A Three-Dimensional Circulation Model for Chesapeake Bay

  • Raymond Walton
  • Robert P. Shubinski
  • John A. Aldrich
Conference paper


As part of EPA’s Chesapeake Bay Program, a three-dimensional model has been developed to simulate the circulation in Chesapeake Bay and its major tributaries. Known as the Chesapeake Bay Circulation Model (CBCM), it was developed as a management tool, and was designed to be flexible and to interlink in the future with water quality, sedimentation, and perhaps ecosystem models of the Bay.


Storm Surge Shallow Water Equation Spurious Oscillation Polar Problem Hydraulics Division 
These keywords were added by machine and not by the authors. This process is experimental and the keywords may be updated as the learning algorithm improves.


Unable to display preview. Download preview PDF.

Unable to display preview. Download preview PDF.


  1. Blumberg, A. F., “Numerical Model of Estuarine Circulation,” Journal of the Hydraulics Division, ASCE, HY3, March 1977, pp. 295–310.Google Scholar
  2. Chen, H. S., “A Storm Surge Model Study. Volume II. A Finite Element Storm Surge Analysis and its Application to a Bay-Ocean System,” report to FIA-HUD, by Virginia Institute of Marine Science, SR 189, September 1978.Google Scholar
  3. Christodoulou, B. C., Pearce, B. R. and Connor, J. J., “Mathematical Modeling of Dispersion in Stratified Waters,” Ralph M. Parsons Lab., MIT, Report No. 219, December 1976.Google Scholar
  4. Corps of Engineers, “The Chesapeake Bay Plan of Study,” prepared for the National Science Foundation, Washington, D. C., P.B. 288554, by Baltimore District, June 1970.Google Scholar
  5. Elliott, A. J., “A Numerical Model of the Internal Circulation in a Branching Tidal Estuary,” Chesapeake Bay Institute of the Johns Hopkins University, SR 54, June 1976.Google Scholar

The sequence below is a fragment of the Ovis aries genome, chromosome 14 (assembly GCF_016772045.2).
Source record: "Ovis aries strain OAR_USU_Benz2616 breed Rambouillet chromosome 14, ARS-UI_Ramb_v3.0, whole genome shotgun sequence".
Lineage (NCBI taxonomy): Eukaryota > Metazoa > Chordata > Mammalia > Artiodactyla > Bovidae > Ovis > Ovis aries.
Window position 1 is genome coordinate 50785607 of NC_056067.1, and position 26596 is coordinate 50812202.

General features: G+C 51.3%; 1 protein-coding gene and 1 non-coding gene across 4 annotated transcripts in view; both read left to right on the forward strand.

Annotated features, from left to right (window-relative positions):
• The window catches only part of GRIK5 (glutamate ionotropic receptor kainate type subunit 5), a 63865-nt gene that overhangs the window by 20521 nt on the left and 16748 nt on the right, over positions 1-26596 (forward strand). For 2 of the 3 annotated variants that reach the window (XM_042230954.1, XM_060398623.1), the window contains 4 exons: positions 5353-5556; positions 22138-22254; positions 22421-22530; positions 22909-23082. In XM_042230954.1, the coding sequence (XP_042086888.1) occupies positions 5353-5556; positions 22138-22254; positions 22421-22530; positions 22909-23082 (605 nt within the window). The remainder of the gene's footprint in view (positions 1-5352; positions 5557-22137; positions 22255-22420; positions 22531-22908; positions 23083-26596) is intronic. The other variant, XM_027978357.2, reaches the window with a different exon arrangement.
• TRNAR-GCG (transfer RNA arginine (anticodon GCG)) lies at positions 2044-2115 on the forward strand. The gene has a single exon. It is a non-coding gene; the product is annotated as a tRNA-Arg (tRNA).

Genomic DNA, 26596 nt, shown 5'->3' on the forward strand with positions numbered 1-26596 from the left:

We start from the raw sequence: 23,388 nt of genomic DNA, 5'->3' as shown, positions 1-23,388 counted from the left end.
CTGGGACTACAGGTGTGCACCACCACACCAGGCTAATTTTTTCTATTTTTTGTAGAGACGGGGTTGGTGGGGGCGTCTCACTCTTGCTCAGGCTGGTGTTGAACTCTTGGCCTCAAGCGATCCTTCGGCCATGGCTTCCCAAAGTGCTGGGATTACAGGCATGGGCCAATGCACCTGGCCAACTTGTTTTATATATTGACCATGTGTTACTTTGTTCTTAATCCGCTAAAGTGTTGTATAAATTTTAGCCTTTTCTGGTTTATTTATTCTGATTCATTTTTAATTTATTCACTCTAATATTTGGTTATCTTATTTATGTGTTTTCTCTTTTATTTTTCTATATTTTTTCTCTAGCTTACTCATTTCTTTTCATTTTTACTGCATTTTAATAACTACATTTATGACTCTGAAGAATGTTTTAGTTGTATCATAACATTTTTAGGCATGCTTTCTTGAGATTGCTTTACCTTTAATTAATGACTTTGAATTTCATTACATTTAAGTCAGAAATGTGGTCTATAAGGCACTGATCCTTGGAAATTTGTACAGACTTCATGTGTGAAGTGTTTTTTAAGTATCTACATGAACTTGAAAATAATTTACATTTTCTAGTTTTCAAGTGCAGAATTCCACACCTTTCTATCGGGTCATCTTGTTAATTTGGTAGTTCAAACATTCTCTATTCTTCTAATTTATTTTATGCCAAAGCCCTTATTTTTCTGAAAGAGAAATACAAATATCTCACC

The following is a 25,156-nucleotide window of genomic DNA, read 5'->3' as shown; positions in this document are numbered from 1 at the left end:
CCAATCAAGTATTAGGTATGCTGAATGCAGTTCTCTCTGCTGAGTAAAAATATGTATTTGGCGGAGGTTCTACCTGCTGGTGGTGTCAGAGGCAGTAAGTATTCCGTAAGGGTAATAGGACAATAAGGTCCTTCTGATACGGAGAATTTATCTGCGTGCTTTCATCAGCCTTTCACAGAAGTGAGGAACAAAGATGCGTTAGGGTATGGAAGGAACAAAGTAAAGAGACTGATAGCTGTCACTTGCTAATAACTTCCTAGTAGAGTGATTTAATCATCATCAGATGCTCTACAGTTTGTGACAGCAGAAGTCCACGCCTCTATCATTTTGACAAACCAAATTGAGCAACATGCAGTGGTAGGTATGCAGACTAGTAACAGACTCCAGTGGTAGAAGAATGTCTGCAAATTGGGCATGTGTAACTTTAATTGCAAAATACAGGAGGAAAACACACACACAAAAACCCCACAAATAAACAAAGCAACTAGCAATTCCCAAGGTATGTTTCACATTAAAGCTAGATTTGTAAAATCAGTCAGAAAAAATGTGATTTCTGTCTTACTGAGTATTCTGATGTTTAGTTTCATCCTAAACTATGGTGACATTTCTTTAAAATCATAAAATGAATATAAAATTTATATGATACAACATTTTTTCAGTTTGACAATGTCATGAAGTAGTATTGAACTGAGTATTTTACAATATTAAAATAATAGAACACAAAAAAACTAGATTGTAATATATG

6. Hamilton, P., “On the Numerical Formulation of a Time Dependent Multi-Level Model of An Estuary, With Particular Reference to Boundary Conditions,” Estuarine Processes, Vol. II, Academic Press, 1977, pp. 347–364.Google Scholar
  7. Leendertse, J. J., Alexander, R. C. and Liu, S-K, “A Three-Dimensional Model for Estuaries and Coastal Seas: Volume 1, Principles of Computation,” R-1417–0WRT, The Rand Corporation, Santa Monica, CA, December 1973.Google Scholar
  8. Lynch, D. R., “Finite Element Solution of the Shallow Water Equations,” Ph.D. Dissertation, Princeton University, June 1978.Google Scholar
  9. Lynch, D. R. and Gray, W. G., “A Wave Equation Model for Finite Element Tidal Computations,” Computer and Fluids, 1979.Google Scholar
  10. Shubinski, R. P., McCarty, J. C. and Lindorf, M. R., “Computer Simulation of Estuarine Networks,” Journal of Hydraulics Division, ASCE, HY5, September 1965, pp. 33–49.Google Scholar
  11. Thacker, W. C., “Irregular Grid Finite-Difference Techniques: Simulations of Oscillations in Shallow Circular Basins,” Journal of Physical Oceanography, Volume 7, March 1977, p. 284–292.CrossRefGoogle Scholar
  12. Walters, R. A. and Carey, G. F., “Analysis of Spurious Oscillation Modes for the Shallow Water and Navier-Stokes Equations,” TICOM Report 81–3, Texas Institute for Computational Mechanics, University of Texas at Austin, August 1981.Google Scholar
  13. Wang, J. D. and Connor, J. J., “Mathematical Modeling of Near Coastal Circulation,” Ralph M. Parsons Lab., MIT Report No. 200, April 1975.Google Scholar

Copyright information

© Springer-Verlag Berlin Heidelberg 1982

Authors and Affiliations

  • Raymond Walton
    • 1
  • Robert P. Shubinski
    • 1
  • John A. Aldrich
    • 1
  1. 1.Water Resources DivisionCamp Dresser & McKeeAnnandaleUSA

Personalised recommendations